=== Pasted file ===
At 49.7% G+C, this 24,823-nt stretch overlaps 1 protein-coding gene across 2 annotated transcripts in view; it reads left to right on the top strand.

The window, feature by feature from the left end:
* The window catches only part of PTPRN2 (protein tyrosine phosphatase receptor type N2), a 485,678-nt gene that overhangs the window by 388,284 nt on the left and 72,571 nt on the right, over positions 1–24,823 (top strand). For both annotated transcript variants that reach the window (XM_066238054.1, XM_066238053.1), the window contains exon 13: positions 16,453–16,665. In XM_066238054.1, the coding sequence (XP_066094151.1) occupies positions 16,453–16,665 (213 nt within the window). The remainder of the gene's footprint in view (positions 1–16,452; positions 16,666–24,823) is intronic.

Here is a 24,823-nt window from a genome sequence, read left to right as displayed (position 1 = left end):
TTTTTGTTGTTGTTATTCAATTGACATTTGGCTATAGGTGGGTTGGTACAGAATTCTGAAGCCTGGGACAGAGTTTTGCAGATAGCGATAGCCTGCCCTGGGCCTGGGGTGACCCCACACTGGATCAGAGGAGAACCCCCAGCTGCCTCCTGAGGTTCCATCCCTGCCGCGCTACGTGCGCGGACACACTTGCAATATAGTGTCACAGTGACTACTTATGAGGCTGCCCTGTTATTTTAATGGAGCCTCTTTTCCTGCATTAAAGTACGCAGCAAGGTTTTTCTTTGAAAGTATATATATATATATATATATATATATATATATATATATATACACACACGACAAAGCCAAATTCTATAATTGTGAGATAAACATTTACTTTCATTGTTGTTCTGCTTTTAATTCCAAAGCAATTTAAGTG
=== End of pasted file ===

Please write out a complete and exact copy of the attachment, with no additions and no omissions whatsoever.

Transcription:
At 49.7% G+C, this 24,823-nt stretch overlaps 1 protein-coding gene across 2 annotated transcripts in view; it reads left to right on the top strand.

The window, feature by feature from the left end:
* The window catches only part of PTPRN2 (protein tyrosine phosphatase receptor type N2), a 485,678-nt gene that overhangs the window by 388,284 nt on the left and 72,571 nt on the right, over positions 1–24,823 (top strand). For both annotated transcript variants that reach the window (XM_066238054.1, XM_066238053.1), the window contains exon 13: positions 16,453–16,665. In XM_066238054.1, the coding sequence (XP_066094151.1) occupies positions 16,453–16,665 (213 nt within the window). The remainder of the gene's footprint in view (positions 1–16,452; positions 16,666–24,823) is intronic.

Here is a 24,823-nt window from a genome sequence, read left to right as displayed (position 1 = left end):
TTTTTGTTGTTGTTATTCAATTGACATTTGGCTATAGGTGGGTTGGTACAGAATTCTGAAGCCTGGGACAGAGTTTTGCAGATAGCGATAGCCTGCCCTGGGCCTGGGGTGACCCCACACTGGATCAGAGGAGAACCCCCAGCTGCCTCCTGAGGTTCCATCCCTGCCGCGCTACGTGCGCGGACACACTTGCAATATAGTGTCACAGTGACTACTTATGAGGCTGCCCTGTTATTTTAATGGAGCCTCTTTTCCTGCATTAAAGTACGCAGCAAGGTTTTTCTTTGAAAGTATATATATATATATATATATATATATATATATATATATATACACACACGACAAAGCCAAATTCTATAATTGTGAGATAAACATTTACTTTCATTGTTGTTCTGCTTTTAATTCCAAAGCAATTTAAGTG